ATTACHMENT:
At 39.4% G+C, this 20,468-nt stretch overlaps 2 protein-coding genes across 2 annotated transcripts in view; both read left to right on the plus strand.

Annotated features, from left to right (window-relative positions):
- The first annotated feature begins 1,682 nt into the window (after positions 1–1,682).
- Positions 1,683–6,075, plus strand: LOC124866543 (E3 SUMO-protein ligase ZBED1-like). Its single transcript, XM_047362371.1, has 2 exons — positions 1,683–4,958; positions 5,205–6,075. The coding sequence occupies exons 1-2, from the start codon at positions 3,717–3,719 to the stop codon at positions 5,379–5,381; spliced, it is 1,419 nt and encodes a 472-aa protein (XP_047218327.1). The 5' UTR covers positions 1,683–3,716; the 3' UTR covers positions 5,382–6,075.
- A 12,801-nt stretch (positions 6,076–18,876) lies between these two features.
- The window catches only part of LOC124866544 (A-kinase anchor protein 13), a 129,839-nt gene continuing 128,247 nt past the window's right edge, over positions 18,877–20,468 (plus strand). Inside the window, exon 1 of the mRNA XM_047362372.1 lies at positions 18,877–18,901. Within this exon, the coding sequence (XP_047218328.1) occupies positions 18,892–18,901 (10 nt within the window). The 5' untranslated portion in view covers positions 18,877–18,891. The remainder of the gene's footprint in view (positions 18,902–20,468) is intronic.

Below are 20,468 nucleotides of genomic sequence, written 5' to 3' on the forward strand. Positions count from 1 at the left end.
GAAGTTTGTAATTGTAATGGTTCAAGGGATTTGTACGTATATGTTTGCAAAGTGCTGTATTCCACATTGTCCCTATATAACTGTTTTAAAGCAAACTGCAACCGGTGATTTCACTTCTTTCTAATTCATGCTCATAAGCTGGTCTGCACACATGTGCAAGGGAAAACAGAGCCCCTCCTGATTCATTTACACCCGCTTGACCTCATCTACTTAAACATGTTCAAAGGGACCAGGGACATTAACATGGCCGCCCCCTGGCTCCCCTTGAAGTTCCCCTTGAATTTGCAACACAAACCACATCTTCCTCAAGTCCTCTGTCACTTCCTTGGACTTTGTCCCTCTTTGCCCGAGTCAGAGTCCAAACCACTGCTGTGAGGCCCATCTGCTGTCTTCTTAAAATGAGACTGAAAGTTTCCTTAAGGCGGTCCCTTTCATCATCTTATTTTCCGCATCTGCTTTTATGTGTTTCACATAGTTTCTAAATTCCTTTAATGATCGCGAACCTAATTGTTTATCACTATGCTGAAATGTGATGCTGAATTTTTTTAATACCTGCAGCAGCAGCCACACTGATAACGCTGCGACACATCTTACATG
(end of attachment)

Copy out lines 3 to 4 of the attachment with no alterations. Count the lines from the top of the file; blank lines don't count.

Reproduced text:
- The first annotated feature begins 1,682 nt into the window (after positions 1–1,682).
- Positions 1,683–6,075, plus strand: LOC124866543 (E3 SUMO-protein ligase ZBED1-like). Its single transcript, XM_047362371.1, has 2 exons — positions 1,683–4,958; positions 5,205–6,075. The coding sequence occupies exons 1-2, from the start codon at positions 3,717–3,719 to the stop codon at positions 5,379–5,381; spliced, it is 1,419 nt and encodes a 472-aa protein (XP_047218327.1). The 5' UTR covers positions 1,683–3,716; the 3' UTR covers positions 5,382–6,075.